It has been a few weeks now since my “loon-atic” adventure, but the experience is still with me, and I think it will always be a memory that I won’t forget. Arriving at the lake where the mist was hanging low and rising slowly into the air was exhilarating, especially knowing that this early morning mist, and the one dark cloud overhead would ultimately give way to the warm and brilliant, golden sun. The light was just right. Armed with my camera and telephoto lens I was prepared to enjoy the day. And enjoy, I did!
I learned much about loon behavior that early morning. The common loon adults spent a long time at it when they preened. Their chick not so much. After preening the parent loon engaged in wing flapping, wing stretching and even a “penguin pose.” The chick followed suit. It had learned. Then there was leg waggling. The chick had learned this too. All of this behavior was indicative of territorial display. This was its family’s lake!
Even though the chick was able to feed itself much of the time, it was still begging to be fed. It was relentless at times, but the parent ignored the young bird’s pleas most of the time. The chick would then make an effort to get a protein snack on its own. I knew it was on the hunt for goodies as soon as it put its head underwater. It was on the lookout for a tasty morsel. I knew it was successful when it quietly slipped down into the water with hardly a ripple. Common loons are agile swimmers but are not so on land. Their feet are positioned far back on their bodies which allows for excellence and power in swimming but only awkwardness on land.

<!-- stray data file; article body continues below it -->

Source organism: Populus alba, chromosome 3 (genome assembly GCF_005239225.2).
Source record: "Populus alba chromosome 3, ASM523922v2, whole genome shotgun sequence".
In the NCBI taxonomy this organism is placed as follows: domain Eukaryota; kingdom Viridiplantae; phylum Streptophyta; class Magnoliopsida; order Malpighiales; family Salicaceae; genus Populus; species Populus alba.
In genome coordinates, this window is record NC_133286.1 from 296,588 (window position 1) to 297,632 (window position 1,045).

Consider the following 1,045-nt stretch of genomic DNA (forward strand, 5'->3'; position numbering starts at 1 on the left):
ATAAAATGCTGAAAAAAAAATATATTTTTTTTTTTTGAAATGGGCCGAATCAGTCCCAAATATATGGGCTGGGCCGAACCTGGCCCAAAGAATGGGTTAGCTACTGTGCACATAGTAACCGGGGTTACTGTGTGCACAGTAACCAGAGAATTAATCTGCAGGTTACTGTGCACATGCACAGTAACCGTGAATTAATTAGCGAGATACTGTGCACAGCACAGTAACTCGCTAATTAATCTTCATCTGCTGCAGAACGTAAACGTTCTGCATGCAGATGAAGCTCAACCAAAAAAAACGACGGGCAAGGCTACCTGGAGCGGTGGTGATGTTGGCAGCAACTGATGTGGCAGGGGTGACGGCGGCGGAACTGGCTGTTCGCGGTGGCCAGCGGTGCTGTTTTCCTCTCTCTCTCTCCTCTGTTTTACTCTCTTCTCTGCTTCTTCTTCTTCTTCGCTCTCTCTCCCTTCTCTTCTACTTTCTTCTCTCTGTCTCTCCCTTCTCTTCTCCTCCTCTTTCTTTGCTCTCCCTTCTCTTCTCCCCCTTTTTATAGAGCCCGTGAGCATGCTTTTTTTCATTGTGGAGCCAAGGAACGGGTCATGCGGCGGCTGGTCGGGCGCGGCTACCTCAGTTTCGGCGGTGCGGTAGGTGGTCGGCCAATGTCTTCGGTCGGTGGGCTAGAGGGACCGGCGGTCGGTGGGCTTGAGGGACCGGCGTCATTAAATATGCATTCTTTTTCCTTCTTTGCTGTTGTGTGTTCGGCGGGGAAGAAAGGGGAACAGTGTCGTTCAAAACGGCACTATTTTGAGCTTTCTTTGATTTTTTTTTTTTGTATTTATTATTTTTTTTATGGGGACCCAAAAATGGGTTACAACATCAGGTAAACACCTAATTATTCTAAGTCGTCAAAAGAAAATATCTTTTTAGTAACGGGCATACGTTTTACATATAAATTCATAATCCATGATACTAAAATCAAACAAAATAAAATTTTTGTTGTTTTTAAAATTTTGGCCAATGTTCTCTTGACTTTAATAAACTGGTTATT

I had occasion to visit a northern Alberta Lake in Jasper National Park for few days last week. An adult common loon flew in one day. I am sure it is one of the birds destined for Washington and our Long Beach Peninsula’s coast where it will stay for two years before it flies north and back to Alberta. It was alone. It was feeding, resting and preening. It didn’t allow me to get as close as the first family did, but it did swim close to shore at times. I was lucky enough to capture a few interesting shots of furious wing flapping and the “penguin pose.”
The adult common loon is still in its breeding plumage. Its flight feathers will not begin to molt until it reaches our coastal waters. It takes longer for a common loon to raise a chick than other water birds, so they molt much later, usually in midwinter.
The boldly patterned common loon, with its white necklace decorating its greenish neck and its broad black head, is a sight to behold. You can still observe them in their breeding plumage, but when fall begins to turn into winter the common loon will wear plain grey above and white below. This majestic bird will fill your heart with happiness!
”Common Birds of the Long Beach Peninsula,” by Kalbach and Stauffer, is available from Bay Avenue Gallery, Time Enough Books and the Long Beach Peninsula Visitors Bureau.